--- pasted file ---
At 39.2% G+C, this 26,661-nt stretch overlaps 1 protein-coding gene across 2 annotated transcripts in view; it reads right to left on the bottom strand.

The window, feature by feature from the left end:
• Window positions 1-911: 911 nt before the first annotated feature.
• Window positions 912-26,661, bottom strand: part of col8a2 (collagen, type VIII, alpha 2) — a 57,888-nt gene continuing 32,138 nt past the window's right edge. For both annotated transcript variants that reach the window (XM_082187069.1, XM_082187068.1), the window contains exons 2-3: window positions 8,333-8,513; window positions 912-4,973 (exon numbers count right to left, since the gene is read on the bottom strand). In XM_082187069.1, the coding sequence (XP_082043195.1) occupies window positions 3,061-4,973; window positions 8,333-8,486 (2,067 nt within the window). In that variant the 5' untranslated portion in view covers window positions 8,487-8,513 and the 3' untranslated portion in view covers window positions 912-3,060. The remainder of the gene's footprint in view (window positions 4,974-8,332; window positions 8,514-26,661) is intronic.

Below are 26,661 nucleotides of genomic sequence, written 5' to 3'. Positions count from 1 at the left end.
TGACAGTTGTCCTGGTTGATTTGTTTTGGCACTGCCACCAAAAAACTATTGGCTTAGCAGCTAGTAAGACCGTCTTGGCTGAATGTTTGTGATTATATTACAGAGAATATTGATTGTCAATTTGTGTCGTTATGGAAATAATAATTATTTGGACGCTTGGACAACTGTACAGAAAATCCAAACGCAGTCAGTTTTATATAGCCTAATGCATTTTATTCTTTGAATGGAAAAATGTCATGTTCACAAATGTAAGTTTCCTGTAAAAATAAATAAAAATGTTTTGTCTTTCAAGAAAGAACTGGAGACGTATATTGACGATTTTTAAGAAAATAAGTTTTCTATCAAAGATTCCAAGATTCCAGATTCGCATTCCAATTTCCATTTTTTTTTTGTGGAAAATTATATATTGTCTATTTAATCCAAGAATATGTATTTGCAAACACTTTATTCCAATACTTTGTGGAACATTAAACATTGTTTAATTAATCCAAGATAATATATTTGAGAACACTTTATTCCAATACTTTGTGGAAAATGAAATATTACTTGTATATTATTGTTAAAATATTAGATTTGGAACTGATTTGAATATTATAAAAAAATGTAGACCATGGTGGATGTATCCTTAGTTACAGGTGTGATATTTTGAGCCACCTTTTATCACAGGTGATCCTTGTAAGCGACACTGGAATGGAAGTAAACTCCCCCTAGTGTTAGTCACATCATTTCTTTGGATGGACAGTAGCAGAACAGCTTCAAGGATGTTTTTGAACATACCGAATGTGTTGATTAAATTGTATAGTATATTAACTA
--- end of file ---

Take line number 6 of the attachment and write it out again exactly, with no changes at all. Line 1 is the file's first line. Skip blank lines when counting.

TGACAGTTGTCCTGGTTGATTTGTTTTGGCACTGCCACCAAAAAACTATTGGCTTAGCAGCTAGTAAGACCGTCTTGGCTGAATGTTTGTGATTATATTACAGAGAATATTGATTGTCAATTTGTGTCGTTATGGAAATAATAATTATTTGGACGCTTGGACAACTGTACAGAAAATCCAAACGCAGTCAGTTTTATATAGCCTAATGCATTTTATTCTTTGAATGGAAAAATGTCATGTTCACAAATGTAAGTTTCCTGTAAAAATAAATAAAAATGTTTTGTCTTTCAAGAAAGAACTGGAGACGTATATTGACGATTTTTAAGAAAATAAGTTTTCTATCAAAGATTCCAAGATTCCAGATTCGCATTCCAATTTCCATTTTTTTTTTGTGGAAAATTATATATTGTCTATTTAATCCAAGAATATGTATTTGCAAACACTTTATTCCAATACTTTGTGGAACATTAAACATTGTTTAATTAATCCAAGATAATATATTTGAGAACACTTTATTCCAATACTTTGTGGAAAATGAAATATTACTTGTATATTATTGTTAAAATATTAGATTTGGAACTGATTTGAATATTATAAAAAAATGTAGACCATGGTGGATGTATCCTTAGTTACAGGTGTGATATTTTGAGCCACCTTTTATCACAGGTGATCCTTGTAAGCGACACTGGAATGGAAGTAAACTCCCCCTAGTGTTAGTCACATCATTTCTTTGGATGGACAGTAGCAGAACAGCTTCAAGGATGTTTTTGAACATACCGAATGTGTTGATTAAATTGTATAGTATATTAACTA